Gov. Michelle Lujan Grisham signed up New Mexico to support the 2015 Paris Climate Agreement on Tuesday.
In joining the U.S. Climate Alliance, Lujan Grisham is aligning New Mexico with other states working toward the accord’s goals after President Donald Trump pulled the country out of the international agreement in 2017.
Signing an executive order at the state Capitol, Lujan Grisham said New Mexico aims to reduce greenhouse gas emissions at least 45 percent from 2005 levels by 2030.
“I will join 19 other governors who are clear about making sure we do something about climate change irrespective of the failed policies and lack of science that is going on in our federal government today,” Lujan Grisham said.
The order is a start, cheered by environmental groups as affirming a pivot from the policies of her predecessor, former Gov. Susana Martinez. But it is just that — a start.
Even Lujan Grisham stressed that a highly anticipated policy on curbing methane emissions is still in its early stages.
So, while signaling a very different approach to environmental issues than her predecessor, Lujan Grisham’s executive order also illustrates the scope of the work ahead after two terms of an administration that she said “was not enforcing current law or regulatory requirements.”
Moreover, the order comes as New Mexico’s fortunes remain closely tied to oil and the state rides a boom in the Permian Basin that lawmakers are relying upon to increase funding for education as well as a long list of other priorities.
Lujan Grisham referred to a recent report by the Intergovernmental Panel on Climate Change that warned limiting carbon dioxide emissions would require “rapid, far-reaching and unprecedented changes in all aspects of society.”
But she signaled the oil and gas industry is open to working on new policies.
“The oil and gas industry is clear where we’re headed. They have a willingness to sit down and talk to us,” she told reporters in a news conference at the Capitol.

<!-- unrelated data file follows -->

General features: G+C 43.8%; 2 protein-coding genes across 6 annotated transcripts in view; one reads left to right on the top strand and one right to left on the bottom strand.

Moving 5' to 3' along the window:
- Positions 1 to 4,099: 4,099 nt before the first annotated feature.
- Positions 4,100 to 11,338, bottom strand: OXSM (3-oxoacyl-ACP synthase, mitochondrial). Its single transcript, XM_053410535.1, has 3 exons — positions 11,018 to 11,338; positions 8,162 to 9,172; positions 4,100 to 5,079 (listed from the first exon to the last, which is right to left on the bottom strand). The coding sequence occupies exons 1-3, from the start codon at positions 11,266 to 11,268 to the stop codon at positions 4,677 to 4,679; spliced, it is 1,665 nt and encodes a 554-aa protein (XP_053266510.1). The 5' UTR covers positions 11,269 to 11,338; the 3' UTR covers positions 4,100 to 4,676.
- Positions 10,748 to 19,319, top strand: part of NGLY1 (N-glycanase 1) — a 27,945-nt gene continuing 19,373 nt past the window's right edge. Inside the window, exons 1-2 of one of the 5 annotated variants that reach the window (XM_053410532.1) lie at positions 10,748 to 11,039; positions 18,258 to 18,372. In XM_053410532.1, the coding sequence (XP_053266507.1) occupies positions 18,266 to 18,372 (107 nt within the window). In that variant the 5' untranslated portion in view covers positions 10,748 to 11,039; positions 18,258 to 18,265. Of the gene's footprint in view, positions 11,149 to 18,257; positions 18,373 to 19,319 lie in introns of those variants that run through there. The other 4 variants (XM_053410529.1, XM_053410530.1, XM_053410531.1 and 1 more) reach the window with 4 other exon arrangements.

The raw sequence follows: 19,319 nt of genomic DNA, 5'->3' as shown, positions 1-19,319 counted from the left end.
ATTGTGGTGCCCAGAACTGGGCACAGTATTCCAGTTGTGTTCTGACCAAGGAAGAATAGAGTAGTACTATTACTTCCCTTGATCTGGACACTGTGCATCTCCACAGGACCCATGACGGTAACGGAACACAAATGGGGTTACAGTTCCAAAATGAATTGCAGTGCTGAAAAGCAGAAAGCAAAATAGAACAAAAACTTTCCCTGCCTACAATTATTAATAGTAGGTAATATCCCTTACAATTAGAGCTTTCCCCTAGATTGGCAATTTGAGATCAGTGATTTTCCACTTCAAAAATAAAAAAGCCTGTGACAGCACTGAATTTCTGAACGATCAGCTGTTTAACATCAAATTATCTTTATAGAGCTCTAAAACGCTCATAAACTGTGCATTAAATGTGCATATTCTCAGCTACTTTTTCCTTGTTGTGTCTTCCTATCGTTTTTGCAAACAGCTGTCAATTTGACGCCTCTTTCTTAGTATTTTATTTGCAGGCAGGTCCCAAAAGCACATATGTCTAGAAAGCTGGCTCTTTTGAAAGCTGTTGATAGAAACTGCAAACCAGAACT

Part of Lujan Grisham’s order directs her administration to work on a policy that will reduce methane emissions from oil and gas production. The order also calls on government officials to help craft laws that would raise the amount of electric power public utilities are required to get from renewable sources.
The order launches a Climate Change Task Force that will weigh policies such as creating a market-based program that sets emission limits to reduce greenhouse gas pollution across the state. The task force also will consider updating green building codes and vehicle emission standards, plus include ways the state government can prepare for the effects of climate change.
It will put together a New Mexico Climate Strategy with recommendations by Sept. 15.
In several ways, the executive order picks up on planning former Gov. Bill Richardson launched during his administration but which mostly went dormant during the Martinez years.
“Gov. Lujan Grisham is coming out the gate with meaningful action to save our kids,” said David Coss, chair of the Sierra Club Rio Grande Chapter. “She is backing serious safeguards to reduce not just carbon pollution but also methane, which should be heating our homes, not leaking and flaring from oil and gas wells.”
Some in the oil and gas industry said they were encouraged by Lujan Grisham’s statements that it will have a voice in developing new policies.
“It’s encouraging to see the governor is wanting to partner with industry; with organizations, producers and New Mexicans from all walks of life,” said Robert McEntyre, a spokesman for the New Mexico Oil and Gas Association. “We agree we should reduce methane emissions and we agree we should reduce greenhouse gas emissions.”
The tough part likely will be in the details.
The future of communities that have been built around oil, gas and coal, however, looms over the legislative session.
Lobbyists are locked in intense negotiations over legislation about the future of a power plant in the Four Corners. And some Republican lawmakers have argued the state should not take steps that might dampen an oil boom in the Southeastern part of New Mexico that is buoying the government’s finances.
Others argue this only adds to the urgency to reduce the state’s reliance on oil and gas.
“We have to be able to keep our economy strong and play the long game,” said Aztec Mayor Victor Snover, who attended the governor’s signing ceremony at the Capitol. “… The transition has already begun.”